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Concrete Evidence

Circular dolomite concretion rock formation on Crystal Cove State Beach with ocean and blue sky with clouds in background

If you’ve ever walked the beach at Crystal Cove State Park in Southern California, you may have noticed a collection of mysterious circular rock objects resting on the shoreline. I’ve always wondered what the natural explanation was for these otherworldly looking, flying saucer-shaped discs scattered randomly around the beach. Are they remnants from times of war, like so many concrete installations that can be found along coastlines all over the Pacific? Crashed UFO’s that visited Earth many years ago? Or just a random formation of rocks?


After a bit of research, I found out that these curious rock formations are known as "concretions", a phenomenon that occurs in different forms all over the planet. Through a natural process called cementation, a sticky substance adheres to a piece of debris, becoming the nucleus, and a sort of rock “tumor” forms around it. Minerals react with water and fuse to the fledgling formation, and over millennia, the rock grows. In some locations, the cementation process produces perfectly spherical, uniform concretions. In the case of Crystal Cove, the predominant mineral is dolomite, which lends to the creation of the specific formations of this area. When the softer substrate that the rock inhabits gives way from erosion, the hard dolomite concretion is released from the sandstone, and it falls or rolls to terra firma below.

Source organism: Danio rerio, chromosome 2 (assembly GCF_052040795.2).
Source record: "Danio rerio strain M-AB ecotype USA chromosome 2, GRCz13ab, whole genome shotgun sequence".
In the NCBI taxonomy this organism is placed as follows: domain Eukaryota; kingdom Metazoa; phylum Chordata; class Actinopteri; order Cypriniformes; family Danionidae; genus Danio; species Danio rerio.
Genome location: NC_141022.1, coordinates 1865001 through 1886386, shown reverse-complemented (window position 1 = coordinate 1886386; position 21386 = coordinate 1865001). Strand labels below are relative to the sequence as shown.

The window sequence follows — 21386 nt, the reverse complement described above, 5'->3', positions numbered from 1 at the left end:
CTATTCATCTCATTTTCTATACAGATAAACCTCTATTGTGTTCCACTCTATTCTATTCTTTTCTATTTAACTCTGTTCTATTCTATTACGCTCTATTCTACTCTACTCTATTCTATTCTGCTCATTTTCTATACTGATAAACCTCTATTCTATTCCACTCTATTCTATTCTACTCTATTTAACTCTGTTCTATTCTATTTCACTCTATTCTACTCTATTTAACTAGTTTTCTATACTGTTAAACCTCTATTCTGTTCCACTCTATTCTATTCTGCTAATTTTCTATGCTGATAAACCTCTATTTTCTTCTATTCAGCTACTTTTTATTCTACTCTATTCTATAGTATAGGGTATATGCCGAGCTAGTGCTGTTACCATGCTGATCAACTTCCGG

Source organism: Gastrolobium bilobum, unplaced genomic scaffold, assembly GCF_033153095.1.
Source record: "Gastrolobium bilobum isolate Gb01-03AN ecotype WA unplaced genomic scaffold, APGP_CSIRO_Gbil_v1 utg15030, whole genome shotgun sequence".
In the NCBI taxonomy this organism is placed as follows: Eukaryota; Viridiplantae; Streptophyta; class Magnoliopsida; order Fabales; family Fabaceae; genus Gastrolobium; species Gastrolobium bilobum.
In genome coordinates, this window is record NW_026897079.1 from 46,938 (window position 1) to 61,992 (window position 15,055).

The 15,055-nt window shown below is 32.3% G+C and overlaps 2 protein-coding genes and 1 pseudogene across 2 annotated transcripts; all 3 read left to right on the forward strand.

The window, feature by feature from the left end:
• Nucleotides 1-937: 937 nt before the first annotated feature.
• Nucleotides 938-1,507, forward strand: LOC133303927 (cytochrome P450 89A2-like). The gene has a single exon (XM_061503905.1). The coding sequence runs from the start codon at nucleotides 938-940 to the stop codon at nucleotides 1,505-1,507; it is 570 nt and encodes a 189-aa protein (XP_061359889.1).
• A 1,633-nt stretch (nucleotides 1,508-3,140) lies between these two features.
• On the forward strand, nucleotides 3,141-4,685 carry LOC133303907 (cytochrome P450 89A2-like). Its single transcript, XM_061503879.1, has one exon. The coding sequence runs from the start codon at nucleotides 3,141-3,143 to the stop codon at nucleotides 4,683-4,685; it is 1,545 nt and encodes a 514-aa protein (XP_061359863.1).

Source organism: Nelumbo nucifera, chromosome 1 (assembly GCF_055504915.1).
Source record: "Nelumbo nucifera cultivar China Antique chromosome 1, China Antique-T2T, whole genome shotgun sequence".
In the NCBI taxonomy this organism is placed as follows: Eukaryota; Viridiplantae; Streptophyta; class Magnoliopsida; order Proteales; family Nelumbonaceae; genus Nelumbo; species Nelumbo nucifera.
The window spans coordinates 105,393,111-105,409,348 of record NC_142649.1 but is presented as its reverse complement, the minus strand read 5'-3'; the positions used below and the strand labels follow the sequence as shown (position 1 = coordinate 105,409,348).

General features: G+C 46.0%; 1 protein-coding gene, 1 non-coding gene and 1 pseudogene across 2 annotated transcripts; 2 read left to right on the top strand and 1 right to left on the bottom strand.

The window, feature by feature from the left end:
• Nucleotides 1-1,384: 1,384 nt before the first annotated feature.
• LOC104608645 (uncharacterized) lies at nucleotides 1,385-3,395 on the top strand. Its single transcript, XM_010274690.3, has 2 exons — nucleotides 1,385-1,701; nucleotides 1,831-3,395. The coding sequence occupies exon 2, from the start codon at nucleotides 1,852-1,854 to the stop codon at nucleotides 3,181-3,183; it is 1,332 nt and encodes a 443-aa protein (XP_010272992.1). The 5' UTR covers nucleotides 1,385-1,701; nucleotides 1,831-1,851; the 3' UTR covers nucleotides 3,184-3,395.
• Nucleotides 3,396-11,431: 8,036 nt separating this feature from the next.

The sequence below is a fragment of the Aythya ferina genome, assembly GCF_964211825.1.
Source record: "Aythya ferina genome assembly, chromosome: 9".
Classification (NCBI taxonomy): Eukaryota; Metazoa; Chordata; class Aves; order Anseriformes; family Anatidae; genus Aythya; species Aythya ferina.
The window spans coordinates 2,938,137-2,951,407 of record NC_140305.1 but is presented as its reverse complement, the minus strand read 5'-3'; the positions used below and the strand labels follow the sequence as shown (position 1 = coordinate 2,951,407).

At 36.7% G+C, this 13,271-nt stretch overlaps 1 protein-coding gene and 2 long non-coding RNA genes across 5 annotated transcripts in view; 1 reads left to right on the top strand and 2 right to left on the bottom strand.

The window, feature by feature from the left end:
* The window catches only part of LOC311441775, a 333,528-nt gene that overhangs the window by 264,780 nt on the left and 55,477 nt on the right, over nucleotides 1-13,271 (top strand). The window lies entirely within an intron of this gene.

When viewing these formations on the beach, all one has to do is turn around to face the sandstone cliffs, and virgin concretions can be seen lodged in the bluff, awaiting their escape.




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